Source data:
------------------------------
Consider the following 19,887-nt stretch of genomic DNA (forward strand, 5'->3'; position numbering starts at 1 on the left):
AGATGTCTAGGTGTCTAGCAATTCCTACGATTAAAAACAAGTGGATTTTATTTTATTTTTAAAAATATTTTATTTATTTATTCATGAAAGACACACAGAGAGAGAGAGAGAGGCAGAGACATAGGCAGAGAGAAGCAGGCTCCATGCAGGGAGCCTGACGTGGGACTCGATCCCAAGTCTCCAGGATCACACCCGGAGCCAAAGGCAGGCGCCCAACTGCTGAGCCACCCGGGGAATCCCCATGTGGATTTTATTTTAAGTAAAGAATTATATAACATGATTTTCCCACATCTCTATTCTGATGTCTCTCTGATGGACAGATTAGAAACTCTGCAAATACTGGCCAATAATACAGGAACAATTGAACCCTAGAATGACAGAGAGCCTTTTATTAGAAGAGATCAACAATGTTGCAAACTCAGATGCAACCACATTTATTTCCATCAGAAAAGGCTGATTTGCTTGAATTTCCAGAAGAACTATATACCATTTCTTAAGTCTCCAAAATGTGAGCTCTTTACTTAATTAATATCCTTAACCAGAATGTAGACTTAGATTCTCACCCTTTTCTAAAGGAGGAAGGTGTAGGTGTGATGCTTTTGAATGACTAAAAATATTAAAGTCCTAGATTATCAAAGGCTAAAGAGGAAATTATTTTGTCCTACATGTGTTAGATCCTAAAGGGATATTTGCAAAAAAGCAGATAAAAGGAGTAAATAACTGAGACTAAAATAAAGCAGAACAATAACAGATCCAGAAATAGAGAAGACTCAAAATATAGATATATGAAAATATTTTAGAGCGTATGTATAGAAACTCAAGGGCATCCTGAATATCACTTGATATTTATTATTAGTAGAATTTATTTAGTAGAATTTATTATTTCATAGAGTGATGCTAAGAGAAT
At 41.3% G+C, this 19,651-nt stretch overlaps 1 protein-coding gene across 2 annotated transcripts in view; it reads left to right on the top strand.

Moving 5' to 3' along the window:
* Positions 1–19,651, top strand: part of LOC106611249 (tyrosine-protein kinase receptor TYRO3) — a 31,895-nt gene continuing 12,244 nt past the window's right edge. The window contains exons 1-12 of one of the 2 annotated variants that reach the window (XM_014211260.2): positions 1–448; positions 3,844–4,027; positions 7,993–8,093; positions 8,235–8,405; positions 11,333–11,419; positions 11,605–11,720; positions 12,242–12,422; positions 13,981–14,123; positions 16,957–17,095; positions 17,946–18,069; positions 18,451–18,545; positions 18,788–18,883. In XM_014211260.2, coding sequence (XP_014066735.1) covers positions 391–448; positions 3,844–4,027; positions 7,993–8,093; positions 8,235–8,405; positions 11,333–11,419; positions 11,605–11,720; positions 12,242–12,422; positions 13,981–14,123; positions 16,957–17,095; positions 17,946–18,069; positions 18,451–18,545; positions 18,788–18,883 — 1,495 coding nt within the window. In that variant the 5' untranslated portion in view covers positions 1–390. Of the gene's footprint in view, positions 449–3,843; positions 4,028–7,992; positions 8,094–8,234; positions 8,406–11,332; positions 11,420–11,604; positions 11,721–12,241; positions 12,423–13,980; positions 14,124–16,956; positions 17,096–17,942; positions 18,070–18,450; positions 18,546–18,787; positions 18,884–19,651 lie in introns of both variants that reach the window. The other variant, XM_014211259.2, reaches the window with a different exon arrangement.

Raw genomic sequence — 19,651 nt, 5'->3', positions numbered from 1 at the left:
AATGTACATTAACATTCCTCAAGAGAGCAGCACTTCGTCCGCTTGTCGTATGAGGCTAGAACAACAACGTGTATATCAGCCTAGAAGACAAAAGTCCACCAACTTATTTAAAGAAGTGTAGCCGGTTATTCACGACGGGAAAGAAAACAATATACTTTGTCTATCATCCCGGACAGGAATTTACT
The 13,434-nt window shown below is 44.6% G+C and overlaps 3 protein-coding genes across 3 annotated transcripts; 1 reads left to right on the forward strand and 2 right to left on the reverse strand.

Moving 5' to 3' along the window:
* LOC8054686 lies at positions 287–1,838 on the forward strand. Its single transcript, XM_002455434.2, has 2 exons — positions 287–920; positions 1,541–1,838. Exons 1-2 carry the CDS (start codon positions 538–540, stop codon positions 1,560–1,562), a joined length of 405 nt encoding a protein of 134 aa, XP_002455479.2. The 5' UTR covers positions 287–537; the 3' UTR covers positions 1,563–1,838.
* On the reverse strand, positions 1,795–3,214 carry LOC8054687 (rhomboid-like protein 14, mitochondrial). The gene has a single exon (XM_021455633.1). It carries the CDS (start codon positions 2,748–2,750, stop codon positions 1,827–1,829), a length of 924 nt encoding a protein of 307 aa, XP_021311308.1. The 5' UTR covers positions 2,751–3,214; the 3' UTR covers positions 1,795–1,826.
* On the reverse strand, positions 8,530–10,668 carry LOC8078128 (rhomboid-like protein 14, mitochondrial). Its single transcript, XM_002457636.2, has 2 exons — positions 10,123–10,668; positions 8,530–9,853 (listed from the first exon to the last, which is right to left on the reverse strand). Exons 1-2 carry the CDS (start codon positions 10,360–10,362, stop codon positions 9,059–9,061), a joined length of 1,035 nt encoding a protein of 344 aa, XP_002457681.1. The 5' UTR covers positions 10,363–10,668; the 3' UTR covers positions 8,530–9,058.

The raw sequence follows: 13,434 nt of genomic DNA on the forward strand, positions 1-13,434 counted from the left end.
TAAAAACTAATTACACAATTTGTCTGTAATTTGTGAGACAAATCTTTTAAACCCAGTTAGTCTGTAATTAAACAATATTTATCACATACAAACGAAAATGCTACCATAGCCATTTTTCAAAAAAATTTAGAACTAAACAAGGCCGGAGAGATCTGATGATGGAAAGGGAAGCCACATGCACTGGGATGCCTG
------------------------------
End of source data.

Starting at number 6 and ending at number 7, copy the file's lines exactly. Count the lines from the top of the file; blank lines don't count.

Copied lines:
Raw genomic sequence — 19,651 nt, 5'->3', positions numbered from 1 at the left:
AATGTACATTAACATTCCTCAAGAGAGCAGCACTTCGTCCGCTTGTCGTATGAGGCTAGAACAACAACGTGTATATCAGCCTAGAAGACAAAAGTCCACCAACTTATTTAAAGAAGTGTAGCCGGTTATTCACGACGGGAAAGAAAACAATATACTTTGTCTATCATCCCGGACAGGAATTTACT